There are no Eagles in the KoW Elf list, and although there are allied units I could used them as (such as the Pegasus from the Forces of Nature list), I've decided to re-purpose my Eagles as Drakon Riders. They are now a mobile and hard hitting unit which is ideal for getting behind enemy lines. Given what I've seen of the effectiveness of flyers from the Wraiths in my last game, I think the Eagles are about to become star performers once again.

Finally are my beloved Wardancers. I remember reading the first WFRP article in White Dwarf about Wardancers and being captured by the idea. I loved the mechanic where you could tactically choose how they would behave in each round of combat. Small units of them were vulnerable to missile fire, but extremely potent if there were able to get into the flanks of the enemy. They were a scalpel, and I was the surgeon, dissecting my enemy.

Sadly, no unit got hit with the nerf-bat quite as hard as Wardancers in WFB 8th. As skirmishers, they could not remove the stubborn rule from enemy units; it didn't matter how many hits they did (a unit of 8 was capable of 25 attacks), a large unit of the enemy would always hit back with full force, unless you used them very carefully, they'd simply bounce off the large blocks of plastic your mindless opponent was throwing forwards with the clumsy abandon of a hyperactive toddler.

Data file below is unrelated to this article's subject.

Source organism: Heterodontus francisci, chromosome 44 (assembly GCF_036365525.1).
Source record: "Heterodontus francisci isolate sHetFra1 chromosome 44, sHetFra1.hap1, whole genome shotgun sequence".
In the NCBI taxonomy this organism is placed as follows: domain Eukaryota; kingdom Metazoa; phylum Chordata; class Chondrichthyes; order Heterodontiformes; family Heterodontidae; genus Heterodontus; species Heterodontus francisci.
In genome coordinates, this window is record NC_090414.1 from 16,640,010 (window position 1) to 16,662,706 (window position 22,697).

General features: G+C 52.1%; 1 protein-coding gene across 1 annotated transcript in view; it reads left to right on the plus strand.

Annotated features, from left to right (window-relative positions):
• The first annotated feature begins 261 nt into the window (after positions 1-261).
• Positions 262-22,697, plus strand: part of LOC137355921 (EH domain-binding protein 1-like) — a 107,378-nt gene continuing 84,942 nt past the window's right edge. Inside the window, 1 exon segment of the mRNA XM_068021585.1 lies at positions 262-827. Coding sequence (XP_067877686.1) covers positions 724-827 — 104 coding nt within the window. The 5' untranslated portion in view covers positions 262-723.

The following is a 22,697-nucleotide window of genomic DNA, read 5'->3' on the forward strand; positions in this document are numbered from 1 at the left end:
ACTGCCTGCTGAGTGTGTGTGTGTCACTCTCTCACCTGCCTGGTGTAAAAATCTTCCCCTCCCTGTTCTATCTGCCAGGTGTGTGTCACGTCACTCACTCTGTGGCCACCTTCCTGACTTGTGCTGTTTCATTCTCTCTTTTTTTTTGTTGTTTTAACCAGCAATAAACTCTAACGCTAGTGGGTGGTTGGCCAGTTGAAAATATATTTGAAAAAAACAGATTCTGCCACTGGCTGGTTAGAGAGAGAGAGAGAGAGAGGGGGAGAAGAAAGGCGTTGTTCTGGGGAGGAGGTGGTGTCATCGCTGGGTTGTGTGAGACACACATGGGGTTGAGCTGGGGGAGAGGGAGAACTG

Do I sound bitter?

In KoW, my Wardancers are going to become Palace Guard. They lack the copious special rules of their former incarnation, but the stat-line does reflect the Wardancers' former glory to some extent. They will be able to hit hard, but as only a troop, they won't be able to take much damage. Therefore, I'm intending to use them behind my line of archers to counter-charge any enemy breakthrough, and counteract enemy flyers. I'm not sure how effective they'll be, and I may actually need to paint a few more to make them truly effective, but it'll be interesting to find out.

So there's only a handful of units left to go. There are my characters and my cavalry...oh...and a dragon!

It's looking my my February goal will be successful.

Sunday, 14 February 2016

Back From The Grave

After my rejection of the travesty that was 8th Edition Warhammer Fantasy, and the untimely demise of the Warhammer World, there has been a stirring amongst the bones of forgotten armies at the back of my cupboard. My Wood Elves continue to be repaired and re-purposed for Kings of War, last week my Bretonnians took the field against Mike's Abyssal Dwarfs, and now my first ever wargames army shamble onto the table for the first time in over two years...enter the Undead horde! 

This isn't my Undead army's first rodeo in Kings of War as I used them a couple of times when I tried out first edition a couple of years ago. Those games featured a win against Dwarfs, due to my pitting regiments against troops, and a loss against Kingdoms of Men, due to my pitting regiments against hordes. Therefore, this time, I opted to bulk up a bit and my 1500 point army was as follows:

Skeleton Warrior Horde
Zombie Horde

Revenant Cavalry Regiment (Potion of the Caterpillar)
Skeleton Spearmen Regiment
Wraiths Regiment (Diadem of Dragonkind)
Werewolves Regiment

Ghouls Troop

Necromancer (Bane Chant, Inspiring Talisman)
Vampire Lord